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      6. Representations and Warranties. You represent and warrant that (a) all of the information provided by you to Google to participate in the Services is correct and current; and (b) you have all necessary right, power and authority to enter into this Agreement and to perform the acts required of you hereunder.

      7. Privacy. As a condition to using the Service, you agree to the terms of the Gmail Privacy Policy as it may be updated from time to time. Google understands that privacy is important to you. You do, however, agree that Google may monitor, edit or disclose your personal information, including the content of your emails, if required to do so in order to comply with any valid legal process or governmental request (such as a search warrant, subpoena, statute, or court order), or as otherwise provided in these Terms of Use and the Gmail Privacy Policy. Personal information collected by Google may be stored and processed in the United States or any other country in which Google Inc. or its agents maintain facilities. By using Gmail, you consent to any such transfer of information outside of your country.

      8. Advertisements. As consideration for using the Service, you agree and understand that Google will display ads and other information adjacent to and related to the content of your email. Gmail serves relevant ads using a completely automated process that enables Google to effectively target dynamically changing content, such as email. No human will read the content of your email in order to target such advertisements or other information without your consent, and no email content or other personally identifiable information will be provided to advertisers as part of the Service.

      9. Account Inactivity. After a period of inactivity, Google reserves the right to disable or terminate a user's account. If an account has been deactivated for inactivity, the email address associated with that account may be given to another user without notice to you or such other party. For more information on how Google deals with account inactivity, please consult the Program Policies.

    10. Publicity. Any use of Google's trade names, trademarks, service marks, logos, domain names, and other distinctive brand features ("Brand Features") must be in compliance with this Agreement and in compliance with Google's then current Brand Feature use guidelines, and any content contained or reference therein, which may be found at the following URL: http://www.google.com/permissions/guidelines.html (or such other URL Google may provide from time to time).

    11. Termination; Cancellation. You may cancel your use of the Services and/or terminate this Agreement with or without cause at any time by providing notice to Google at http://www.google.com/accounts/ManageAccount; provided, however, that a terminated account may continue to exist for up to two business days before such cancellation takes effect. Google may at any time and for any reason terminate the Services, terminate this Agreement, or suspend or terminate your account. In the event of termination, your account will be disabled and you may not be granted access to your account or any files or other content contained in your account although residual copies of information may remain in our system. Except as set forth above or unless Google has previously canceled or terminated your use of the Services (in which case subsequent notice by Google shall not be required), if you have provided an alternate email address, Google will notify you via email of any such termination or cancellation, which shall be effective immediately upon Google's delivery of such notice. Sections 3, 4, 5, 7, and 11 - 13 of the Agreement, along with applicable provisions of the general Terms of Service (including the section regarding limitation of liability), shall survive expiration or termination.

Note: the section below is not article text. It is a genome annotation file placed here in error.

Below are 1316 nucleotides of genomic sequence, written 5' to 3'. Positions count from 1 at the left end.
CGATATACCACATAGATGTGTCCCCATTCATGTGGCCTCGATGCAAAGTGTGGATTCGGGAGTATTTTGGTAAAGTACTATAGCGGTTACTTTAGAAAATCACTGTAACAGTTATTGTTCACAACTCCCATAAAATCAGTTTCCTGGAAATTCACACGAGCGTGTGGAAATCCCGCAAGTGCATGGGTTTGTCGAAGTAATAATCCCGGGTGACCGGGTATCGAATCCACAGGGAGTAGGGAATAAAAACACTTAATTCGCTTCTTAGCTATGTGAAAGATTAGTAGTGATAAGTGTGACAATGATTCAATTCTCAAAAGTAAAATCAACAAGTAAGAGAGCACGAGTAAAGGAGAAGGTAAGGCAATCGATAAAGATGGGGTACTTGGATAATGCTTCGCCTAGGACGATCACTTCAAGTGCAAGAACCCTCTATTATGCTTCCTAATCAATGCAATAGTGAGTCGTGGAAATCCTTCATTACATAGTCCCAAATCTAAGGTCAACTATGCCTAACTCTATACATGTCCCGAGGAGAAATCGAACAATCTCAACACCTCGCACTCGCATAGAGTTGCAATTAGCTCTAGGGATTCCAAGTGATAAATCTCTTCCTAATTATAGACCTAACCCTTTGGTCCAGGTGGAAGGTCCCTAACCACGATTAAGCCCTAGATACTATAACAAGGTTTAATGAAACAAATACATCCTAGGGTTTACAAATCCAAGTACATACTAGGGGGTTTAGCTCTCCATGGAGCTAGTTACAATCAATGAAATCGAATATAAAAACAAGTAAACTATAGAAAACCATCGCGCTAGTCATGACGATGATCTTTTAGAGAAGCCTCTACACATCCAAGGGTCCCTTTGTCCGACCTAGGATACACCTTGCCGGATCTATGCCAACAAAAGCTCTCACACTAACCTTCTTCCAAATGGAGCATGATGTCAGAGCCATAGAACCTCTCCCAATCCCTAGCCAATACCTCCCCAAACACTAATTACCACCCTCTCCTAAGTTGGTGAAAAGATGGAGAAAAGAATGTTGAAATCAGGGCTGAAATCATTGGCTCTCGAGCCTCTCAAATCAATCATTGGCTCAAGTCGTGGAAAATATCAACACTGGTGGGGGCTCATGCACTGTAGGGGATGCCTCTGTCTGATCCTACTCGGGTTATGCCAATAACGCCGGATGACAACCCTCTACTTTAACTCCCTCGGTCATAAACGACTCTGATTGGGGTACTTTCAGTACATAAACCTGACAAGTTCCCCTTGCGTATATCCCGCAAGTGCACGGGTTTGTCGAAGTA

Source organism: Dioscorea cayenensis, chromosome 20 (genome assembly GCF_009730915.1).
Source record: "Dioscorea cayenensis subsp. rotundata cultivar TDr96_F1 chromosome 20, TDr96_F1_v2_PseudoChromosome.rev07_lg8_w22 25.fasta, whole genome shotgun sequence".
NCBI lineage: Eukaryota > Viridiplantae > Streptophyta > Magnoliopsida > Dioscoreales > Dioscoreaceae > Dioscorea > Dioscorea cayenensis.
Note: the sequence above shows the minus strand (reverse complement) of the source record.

12. Indemnification. You agree to hold harmless and indemnify Google, and its subsidiaries, affiliates, officers, agents, and employees from and against any third party claim arising from or in any way related to your use of the Service, including any liability or expense arising from all claims, losses, damages (actual and consequential), suits, judgments, litigation costs and attorneys' fees, of every kind and nature. In such a case, Google will provide you with written notice of such claim, suit or action.

    13. Choice of Law; Jurisdiction. These Terms of Use will be governed by and construed in accordance with the laws of the State of California, without giving effect to its conflict of laws provisions or your actual state or country of residence. Any claims, legal proceeding or litigation arising in connection with the Service will be brought solely in Santa Clara County, California, and you consent to the jurisdiction of such courts.

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whereiswaldo whereiswaldo writes  |  more than 10 years ago

I don't agree with everything that Jerry Falwell says, but this letter struck a chord with me. I am passionately against partial birth abortion. I agree that a woman should have a right to abort within the first trimester (3 months) of pregnancy. After that, however, I fail to see the reasoning for late term abortion. It is unhuman, grisley, and is cold blooded murder in my books. That the law disagrees in the USA is mind blowing.